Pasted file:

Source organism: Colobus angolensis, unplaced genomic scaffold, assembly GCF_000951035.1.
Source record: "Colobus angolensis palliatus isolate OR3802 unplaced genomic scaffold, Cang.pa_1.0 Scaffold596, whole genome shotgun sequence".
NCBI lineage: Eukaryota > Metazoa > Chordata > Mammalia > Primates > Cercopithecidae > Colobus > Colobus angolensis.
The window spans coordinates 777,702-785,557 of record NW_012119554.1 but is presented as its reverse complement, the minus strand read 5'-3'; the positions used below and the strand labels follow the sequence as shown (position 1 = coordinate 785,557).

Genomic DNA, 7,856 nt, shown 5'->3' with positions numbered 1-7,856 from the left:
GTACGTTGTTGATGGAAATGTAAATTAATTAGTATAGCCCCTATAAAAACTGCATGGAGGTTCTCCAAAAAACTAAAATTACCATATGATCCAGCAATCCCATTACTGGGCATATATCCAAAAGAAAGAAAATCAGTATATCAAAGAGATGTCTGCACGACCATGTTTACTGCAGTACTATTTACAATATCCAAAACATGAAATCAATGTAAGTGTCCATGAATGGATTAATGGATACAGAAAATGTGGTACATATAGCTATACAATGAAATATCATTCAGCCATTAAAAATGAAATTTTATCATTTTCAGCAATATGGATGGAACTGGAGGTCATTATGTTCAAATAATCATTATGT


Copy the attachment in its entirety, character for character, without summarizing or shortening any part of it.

Source organism: Colobus angolensis, unplaced genomic scaffold, assembly GCF_000951035.1.
Source record: "Colobus angolensis palliatus isolate OR3802 unplaced genomic scaffold, Cang.pa_1.0 Scaffold596, whole genome shotgun sequence".
NCBI lineage: Eukaryota > Metazoa > Chordata > Mammalia > Primates > Cercopithecidae > Colobus > Colobus angolensis.
The window spans coordinates 777,702-785,557 of record NW_012119554.1 but is presented as its reverse complement, the minus strand read 5'-3'; the positions used below and the strand labels follow the sequence as shown (position 1 = coordinate 785,557).

Genomic DNA, 7,856 nt, shown 5'->3' with positions numbered 1-7,856 from the left:
GTACGTTGTTGATGGAAATGTAAATTAATTAGTATAGCCCCTATAAAAACTGCATGGAGGTTCTCCAAAAAACTAAAATTACCATATGATCCAGCAATCCCATTACTGGGCATATATCCAAAAGAAAGAAAATCAGTATATCAAAGAGATGTCTGCACGACCATGTTTACTGCAGTACTATTTACAATATCCAAAACATGAAATCAATGTAAGTGTCCATGAATGGATTAATGGATACAGAAAATGTGGTACATATAGCTATACAATGAAATATCATTCAGCCATTAAAAATGAAATTTTATCATTTTCAGCAATATGGATGGAACTGGAGGTCATTATGTTCAAATAATCATTATGT